Thus Marx's qualitative investigation is succeeded by a quantitative investigation, so that we learn, not only what surplus value is, but that it is equal to all the excess over and above the more or less limited subsistence of the worker, and that the worker is not merely defrauded of part of the value resulting from his labour, but is reduced to a wretched pittance, happy if he can secure this, and if he be not condemned by the hopeless entanglements of capitalist relationships to submergence in the backwater of the most terrible poverty. The result is that to the favoured recipients of surplus value there is subject a brutalised crowd reduced to a narrow wage, while at a yet lower level there struggles in the morass the [Pg 107]amorphous mass of those who are condemned to labour without end.

We thus realise, adds Marx, how profit is born of capital and is in its turn transformed into capital. But none of the considerations hitherto adduced suffice to make it clear what was the origin of primitive capital, that which first of all gave birth to profit, and consequently cannot be the product of profit. The celebrated section on the secret of primitive accumulation was intended to solve this problem. Classical political economy, said Marx, regarded the formation of primitive capital as an episode which occurred during the first days of creation. In times long gone by, there were two sorts of people; one, the diligent, intelligent, and above all frugal élite; the other, lazy rascals, spending their substance, and more, in riotous living. Thus it came to pass before long that the former became impoverished whilst the latter grew wealthy, and the wealthy earned the gratitude of the poor by[Pg 108] hiring these to work for them in return for a paltry wage. The theological legend of original sin tells us how man came to be condemned to eat his bread in the sweat of his brow; but the economic history of original sin reveals to us that there are people to whom this is by no means essential. We learn that one section of humanity has succeeded in eluding the divine judgment and in procuring for itself bread and cakes by the sweat of others.

Unfortunately, continues Marx, a conscientious questioning of history discloses that primitive capital originated in very various ways, of a character anything but idyllic. Until the close of the fifteenth century there existed in England a race of peasant proprietors, nominally subject to the jurisdiction of the great lords of the soil. But the increasing demand for wool which resulted from the expansion of the Flemish wool industry, and the increasing demand for flesh meat consequent upon the growth of population, induced the great [Pg 109]landowners to destroy an agrarian system by which their returns from rent were rendered practically nil. The free cultivators were brutally evicted from the fields which their ancestors had arduously tilled for centuries past, to be replaced by shepherds and flocks, the crowds of the expropriated hastening to the towns to offer the strength of their arms for hire.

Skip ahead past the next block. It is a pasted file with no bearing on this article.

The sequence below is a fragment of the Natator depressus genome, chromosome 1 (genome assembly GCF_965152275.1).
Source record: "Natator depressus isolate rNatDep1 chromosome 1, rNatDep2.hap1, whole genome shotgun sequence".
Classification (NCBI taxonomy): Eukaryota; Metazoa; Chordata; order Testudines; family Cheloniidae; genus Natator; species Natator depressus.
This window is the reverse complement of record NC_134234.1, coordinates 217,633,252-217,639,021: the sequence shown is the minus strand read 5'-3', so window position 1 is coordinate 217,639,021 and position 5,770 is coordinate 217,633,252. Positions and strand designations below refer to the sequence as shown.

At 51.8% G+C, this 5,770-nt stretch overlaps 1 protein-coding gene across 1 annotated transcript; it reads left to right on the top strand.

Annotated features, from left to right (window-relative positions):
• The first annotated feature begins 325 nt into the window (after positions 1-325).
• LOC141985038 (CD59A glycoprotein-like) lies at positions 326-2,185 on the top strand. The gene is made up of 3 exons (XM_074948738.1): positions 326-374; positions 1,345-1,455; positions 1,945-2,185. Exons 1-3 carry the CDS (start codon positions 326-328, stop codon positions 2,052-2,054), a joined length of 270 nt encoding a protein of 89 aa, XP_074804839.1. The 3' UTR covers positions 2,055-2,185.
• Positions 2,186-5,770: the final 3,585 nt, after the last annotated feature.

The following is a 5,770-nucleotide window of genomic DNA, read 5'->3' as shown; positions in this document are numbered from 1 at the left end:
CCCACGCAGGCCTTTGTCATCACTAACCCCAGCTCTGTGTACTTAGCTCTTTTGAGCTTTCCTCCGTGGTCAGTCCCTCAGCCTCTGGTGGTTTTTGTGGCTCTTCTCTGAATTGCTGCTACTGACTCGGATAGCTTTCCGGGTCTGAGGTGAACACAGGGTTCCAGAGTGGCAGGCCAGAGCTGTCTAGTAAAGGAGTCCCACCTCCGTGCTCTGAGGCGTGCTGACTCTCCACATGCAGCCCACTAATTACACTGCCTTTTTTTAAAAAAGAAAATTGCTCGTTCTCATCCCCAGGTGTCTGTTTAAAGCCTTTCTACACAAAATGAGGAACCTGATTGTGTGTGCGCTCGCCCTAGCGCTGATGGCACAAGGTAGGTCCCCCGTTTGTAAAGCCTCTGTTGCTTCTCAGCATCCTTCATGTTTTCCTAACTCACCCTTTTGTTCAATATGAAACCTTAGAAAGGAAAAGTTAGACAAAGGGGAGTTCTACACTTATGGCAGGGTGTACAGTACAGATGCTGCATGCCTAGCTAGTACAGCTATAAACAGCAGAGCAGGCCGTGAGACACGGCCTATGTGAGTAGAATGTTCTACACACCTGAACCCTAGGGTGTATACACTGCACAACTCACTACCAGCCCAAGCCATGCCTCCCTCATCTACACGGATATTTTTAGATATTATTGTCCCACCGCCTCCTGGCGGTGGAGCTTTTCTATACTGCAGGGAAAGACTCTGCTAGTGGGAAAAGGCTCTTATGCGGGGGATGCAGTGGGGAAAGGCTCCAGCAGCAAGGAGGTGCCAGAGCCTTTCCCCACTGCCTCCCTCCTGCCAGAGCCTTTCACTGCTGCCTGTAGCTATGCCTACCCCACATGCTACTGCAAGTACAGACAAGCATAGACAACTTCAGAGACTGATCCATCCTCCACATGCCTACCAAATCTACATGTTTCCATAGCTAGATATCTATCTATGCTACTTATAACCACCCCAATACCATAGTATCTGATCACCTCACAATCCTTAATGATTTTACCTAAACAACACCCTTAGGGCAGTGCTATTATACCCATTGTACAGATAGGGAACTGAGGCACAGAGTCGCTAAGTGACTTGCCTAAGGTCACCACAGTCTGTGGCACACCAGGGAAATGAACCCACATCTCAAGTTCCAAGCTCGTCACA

Here they happened upon a rout of usurers, traders, house-owners, enriched craftsmen, and lucky speculators; and here too were those who had expropriated them, the landowners who had heaped up savings by fair means or foul, but had hitherto been unable to turn their savings to account owing to the restrictions imposed by the corporative economy (guild system). These accepted as a gift from heaven the influx of the proletarian multitude, and were not slow in setting the newcomers to work on behalf of the growing manufactures. Modern capitalist industry thus originated in a terrible expropriation of the working [Pg 110]population which transformed the independent peasants into an impoverished and hunger-stricken mob. But historic nemesis awaits this society conceived in theft, and Marx predicts its disastrous end in the ominous words: "The knell of capitalist property will sound; the expropriators will be expropriated."